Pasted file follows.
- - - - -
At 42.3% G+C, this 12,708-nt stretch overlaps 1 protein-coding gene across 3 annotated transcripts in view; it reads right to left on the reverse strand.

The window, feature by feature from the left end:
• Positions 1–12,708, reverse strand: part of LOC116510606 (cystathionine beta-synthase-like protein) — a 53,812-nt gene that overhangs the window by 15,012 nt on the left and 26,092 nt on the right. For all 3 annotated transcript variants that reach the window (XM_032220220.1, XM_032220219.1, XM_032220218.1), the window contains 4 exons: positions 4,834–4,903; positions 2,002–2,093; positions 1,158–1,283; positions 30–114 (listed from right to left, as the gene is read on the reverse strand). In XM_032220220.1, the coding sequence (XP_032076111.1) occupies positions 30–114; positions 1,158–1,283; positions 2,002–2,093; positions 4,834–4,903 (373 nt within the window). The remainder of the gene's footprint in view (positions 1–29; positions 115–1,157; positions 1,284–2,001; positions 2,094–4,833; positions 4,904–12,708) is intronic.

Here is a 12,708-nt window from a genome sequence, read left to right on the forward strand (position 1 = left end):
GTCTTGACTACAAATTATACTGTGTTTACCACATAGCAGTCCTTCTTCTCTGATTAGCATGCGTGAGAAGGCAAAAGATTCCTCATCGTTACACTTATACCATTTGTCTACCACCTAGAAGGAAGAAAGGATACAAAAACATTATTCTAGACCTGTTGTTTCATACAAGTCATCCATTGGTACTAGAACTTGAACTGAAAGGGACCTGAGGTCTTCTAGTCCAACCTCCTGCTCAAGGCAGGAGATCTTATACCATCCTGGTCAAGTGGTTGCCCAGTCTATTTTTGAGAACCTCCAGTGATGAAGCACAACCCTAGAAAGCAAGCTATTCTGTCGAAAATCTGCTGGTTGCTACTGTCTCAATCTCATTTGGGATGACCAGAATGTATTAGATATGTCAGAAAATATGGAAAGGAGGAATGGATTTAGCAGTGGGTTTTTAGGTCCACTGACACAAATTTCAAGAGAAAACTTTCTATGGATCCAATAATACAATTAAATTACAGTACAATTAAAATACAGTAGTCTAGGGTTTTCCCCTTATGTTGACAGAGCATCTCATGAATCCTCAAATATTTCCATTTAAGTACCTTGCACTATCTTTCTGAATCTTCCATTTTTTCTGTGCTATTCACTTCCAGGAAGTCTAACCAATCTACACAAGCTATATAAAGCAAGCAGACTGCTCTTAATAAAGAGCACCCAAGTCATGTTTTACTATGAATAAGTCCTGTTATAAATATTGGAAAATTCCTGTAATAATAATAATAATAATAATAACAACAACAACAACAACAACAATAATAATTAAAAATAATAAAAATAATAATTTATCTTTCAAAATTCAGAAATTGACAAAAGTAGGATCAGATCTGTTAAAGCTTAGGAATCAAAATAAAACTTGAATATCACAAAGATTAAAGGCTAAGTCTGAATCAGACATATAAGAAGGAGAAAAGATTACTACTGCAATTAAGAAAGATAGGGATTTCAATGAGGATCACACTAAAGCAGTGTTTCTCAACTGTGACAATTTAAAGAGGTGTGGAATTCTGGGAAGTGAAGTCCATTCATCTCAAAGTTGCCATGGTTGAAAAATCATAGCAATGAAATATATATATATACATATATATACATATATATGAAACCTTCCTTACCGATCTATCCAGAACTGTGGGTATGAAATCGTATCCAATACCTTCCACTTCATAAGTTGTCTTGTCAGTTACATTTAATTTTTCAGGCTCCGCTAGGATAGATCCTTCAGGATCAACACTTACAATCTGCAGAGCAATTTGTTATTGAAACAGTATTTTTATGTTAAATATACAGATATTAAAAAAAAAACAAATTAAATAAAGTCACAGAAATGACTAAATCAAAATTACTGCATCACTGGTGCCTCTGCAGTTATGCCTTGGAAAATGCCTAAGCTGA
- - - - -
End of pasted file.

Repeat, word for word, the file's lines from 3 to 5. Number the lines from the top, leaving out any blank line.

• Positions 1–12,708, reverse strand: part of LOC116510606 (cystathionine beta-synthase-like protein) — a 53,812-nt gene that overhangs the window by 15,012 nt on the left and 26,092 nt on the right. For all 3 annotated transcript variants that reach the window (XM_032220220.1, XM_032220219.1, XM_032220218.1), the window contains 4 exons: positions 4,834–4,903; positions 2,002–2,093; positions 1,158–1,283; positions 30–114 (listed from right to left, as the gene is read on the reverse strand). In XM_032220220.1, the coding sequence (XP_032076111.1) occupies positions 30–114; positions 1,158–1,283; positions 2,002–2,093; positions 4,834–4,903 (373 nt within the window). The remainder of the gene's footprint in view (positions 1–29; positions 115–1,157; positions 1,284–2,001; positions 2,094–4,833; positions 4,904–12,708) is intronic.

Here is a 12,708-nt window from a genome sequence, read left to right on the forward strand (position 1 = left end):
GTCTTGACTACAAATTATACTGTGTTTACCACATAGCAGTCCTTCTTCTCTGATTAGCATGCGTGAGAAGGCAAAAGATTCCTCATCGTTACACTTATACCATTTGTCTACCACCTAGAAGGAAGAAAGGATACAAAAACATTATTCTAGACCTGTTGTTTCATACAAGTCATCCATTGGTACTAGAACTTGAACTGAAAGGGACCTGAGGTCTTCTAGTCCAACCTCCTGCTCAAGGCAGGAGATCTTATACCATCCTGGTCAAGTGGTTGCCCAGTCTATTTTTGAGAACCTCCAGTGATGAAGCACAACCCTAGAAAGCAAGCTATTCTGTCGAAAATCTGCTGGTTGCTACTGTCTCAATCTCATTTGGGATGACCAGAATGTATTAGATATGTCAGAAAATATGGAAAGGAGGAATGGATTTAGCAGTGGGTTTTTAGGTCCACTGACACAAATTTCAAGAGAAAACTTTCTATGGATCCAATAATACAATTAAATTACAGTACAATTAAAATACAGTAGTCTAGGGTTTTCCCCTTATGTTGACAGAGCATCTCATGAATCCTCAAATATTTCCATTTAAGTACCTTGCACTATCTTTCTGAATCTTCCATTTTTTCTGTGCTATTCACTTCCAGGAAGTCTAACCAATCTACACAAGCTATATAAAGCAAGCAGACTGCTCTTAATAAAGAGCACCCAAGTCATGTTTTACTATGAATAAGTCCTGTTATAAATATTGGAAAATTCCTGTAATAATAATAATAATAATAATAACAACAACAACAACAACAACAATAATAATTAAAAATAATAAAAATAATAATTTATCTTTCAAAATTCAGAAATTGACAAAAGTAGGATCAGATCTGTTAAAGCTTAGGAATCAAAATAAAACTTGAATATCACAAAGATTAAAGGCTAAGTCTGAATCAGACATATAAGAAGGAGAAAAGATTACTACTGCAATTAAGAAAGATAGGGATTTCAATGAGGATCACACTAAAGCAGTGTTTCTCAACTGTGACAATTTAAAGAGGTGTGGAATTCTGGGAAGTGAAGTCCATTCATCTCAAAGTTGCCATGGTTGAAAAATCATAGCAATGAAATATATATATATACATATATATACATATATATGAAACCTTCCTTACCGATCTATCCAGAACTGTGGGTATGAAATCGTATCCAATACCTTCCACTTCATAAGTTGTCTTGTCAGTTACATTTAATTTTTCAGGCTCCGCTAGGATAGATCCTTCAGGATCAACACTTACAATCTGCAGAGCAATTTGTTATTGAAACAGTATTTTTATGTTAAATATACAGATATTAAAAAAAAAACAAATTAAATAAAGTCACAGAAATGACTAAATCAAAATTACTGCATCACTGGTGCCTCTGCAGTTATGCCTTGGAAAATGCCTAAGCTGA